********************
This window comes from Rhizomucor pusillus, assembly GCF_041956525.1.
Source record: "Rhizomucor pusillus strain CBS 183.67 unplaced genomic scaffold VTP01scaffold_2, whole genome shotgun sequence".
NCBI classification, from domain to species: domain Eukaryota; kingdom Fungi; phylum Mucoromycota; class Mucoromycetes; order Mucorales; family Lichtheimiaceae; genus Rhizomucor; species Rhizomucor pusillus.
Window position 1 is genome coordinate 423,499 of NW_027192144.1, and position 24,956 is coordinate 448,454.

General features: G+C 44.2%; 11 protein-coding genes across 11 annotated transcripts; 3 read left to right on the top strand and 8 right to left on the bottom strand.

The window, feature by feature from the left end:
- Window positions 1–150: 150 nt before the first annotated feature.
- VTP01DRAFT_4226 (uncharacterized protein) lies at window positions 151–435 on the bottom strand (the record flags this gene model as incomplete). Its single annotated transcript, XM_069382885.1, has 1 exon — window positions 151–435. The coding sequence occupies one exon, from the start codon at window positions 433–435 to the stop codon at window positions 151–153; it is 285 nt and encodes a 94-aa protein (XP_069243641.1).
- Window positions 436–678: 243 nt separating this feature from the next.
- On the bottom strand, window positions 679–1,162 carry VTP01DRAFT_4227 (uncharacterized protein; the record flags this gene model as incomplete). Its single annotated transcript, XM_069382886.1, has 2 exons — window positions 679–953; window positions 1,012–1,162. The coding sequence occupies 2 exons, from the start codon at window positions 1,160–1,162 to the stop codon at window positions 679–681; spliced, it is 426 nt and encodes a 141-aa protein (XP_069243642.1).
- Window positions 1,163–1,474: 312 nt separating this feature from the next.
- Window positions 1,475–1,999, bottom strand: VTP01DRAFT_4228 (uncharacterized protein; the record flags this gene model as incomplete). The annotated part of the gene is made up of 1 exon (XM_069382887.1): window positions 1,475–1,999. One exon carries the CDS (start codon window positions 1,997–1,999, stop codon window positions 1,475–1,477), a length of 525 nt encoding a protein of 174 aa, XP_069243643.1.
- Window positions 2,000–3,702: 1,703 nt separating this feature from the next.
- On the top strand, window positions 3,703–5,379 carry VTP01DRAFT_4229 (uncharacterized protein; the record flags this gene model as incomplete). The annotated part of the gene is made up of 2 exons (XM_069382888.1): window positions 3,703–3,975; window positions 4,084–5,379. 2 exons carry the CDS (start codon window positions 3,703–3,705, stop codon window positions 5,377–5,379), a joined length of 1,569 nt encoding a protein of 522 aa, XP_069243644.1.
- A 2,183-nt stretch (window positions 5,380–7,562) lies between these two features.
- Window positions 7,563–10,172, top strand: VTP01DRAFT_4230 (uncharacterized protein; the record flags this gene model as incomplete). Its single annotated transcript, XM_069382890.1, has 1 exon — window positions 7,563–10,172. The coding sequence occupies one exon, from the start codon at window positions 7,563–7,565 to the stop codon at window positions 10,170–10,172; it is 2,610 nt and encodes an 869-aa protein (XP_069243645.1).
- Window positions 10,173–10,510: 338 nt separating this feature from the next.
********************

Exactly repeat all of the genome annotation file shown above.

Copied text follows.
This window comes from Rhizomucor pusillus, assembly GCF_041956525.1.
Source record: "Rhizomucor pusillus strain CBS 183.67 unplaced genomic scaffold VTP01scaffold_2, whole genome shotgun sequence".
NCBI classification, from domain to species: domain Eukaryota; kingdom Fungi; phylum Mucoromycota; class Mucoromycetes; order Mucorales; family Lichtheimiaceae; genus Rhizomucor; species Rhizomucor pusillus.
Window position 1 is genome coordinate 423,499 of NW_027192144.1, and position 24,956 is coordinate 448,454.

General features: G+C 44.2%; 11 protein-coding genes across 11 annotated transcripts; 3 read left to right on the top strand and 8 right to left on the bottom strand.

The window, feature by feature from the left end:
- Window positions 1–150: 150 nt before the first annotated feature.
- VTP01DRAFT_4226 (uncharacterized protein) lies at window positions 151–435 on the bottom strand (the record flags this gene model as incomplete). Its single annotated transcript, XM_069382885.1, has 1 exon — window positions 151–435. The coding sequence occupies one exon, from the start codon at window positions 433–435 to the stop codon at window positions 151–153; it is 285 nt and encodes a 94-aa protein (XP_069243641.1).
- Window positions 436–678: 243 nt separating this feature from the next.
- On the bottom strand, window positions 679–1,162 carry VTP01DRAFT_4227 (uncharacterized protein; the record flags this gene model as incomplete). Its single annotated transcript, XM_069382886.1, has 2 exons — window positions 679–953; window positions 1,012–1,162. The coding sequence occupies 2 exons, from the start codon at window positions 1,160–1,162 to the stop codon at window positions 679–681; spliced, it is 426 nt and encodes a 141-aa protein (XP_069243642.1).
- Window positions 1,163–1,474: 312 nt separating this feature from the next.
- Window positions 1,475–1,999, bottom strand: VTP01DRAFT_4228 (uncharacterized protein; the record flags this gene model as incomplete). The annotated part of the gene is made up of 1 exon (XM_069382887.1): window positions 1,475–1,999. One exon carries the CDS (start codon window positions 1,997–1,999, stop codon window positions 1,475–1,477), a length of 525 nt encoding a protein of 174 aa, XP_069243643.1.
- Window positions 2,000–3,702: 1,703 nt separating this feature from the next.
- On the top strand, window positions 3,703–5,379 carry VTP01DRAFT_4229 (uncharacterized protein; the record flags this gene model as incomplete). The annotated part of the gene is made up of 2 exons (XM_069382888.1): window positions 3,703–3,975; window positions 4,084–5,379. 2 exons carry the CDS (start codon window positions 3,703–3,705, stop codon window positions 5,377–5,379), a joined length of 1,569 nt encoding a protein of 522 aa, XP_069243644.1.
- A 2,183-nt stretch (window positions 5,380–7,562) lies between these two features.
- Window positions 7,563–10,172, top strand: VTP01DRAFT_4230 (uncharacterized protein; the record flags this gene model as incomplete). Its single annotated transcript, XM_069382890.1, has 1 exon — window positions 7,563–10,172. The coding sequence occupies one exon, from the start codon at window positions 7,563–7,565 to the stop codon at window positions 10,170–10,172; it is 2,610 nt and encodes an 869-aa protein (XP_069243645.1).
- Window positions 10,173–10,510: 338 nt separating this feature from the next.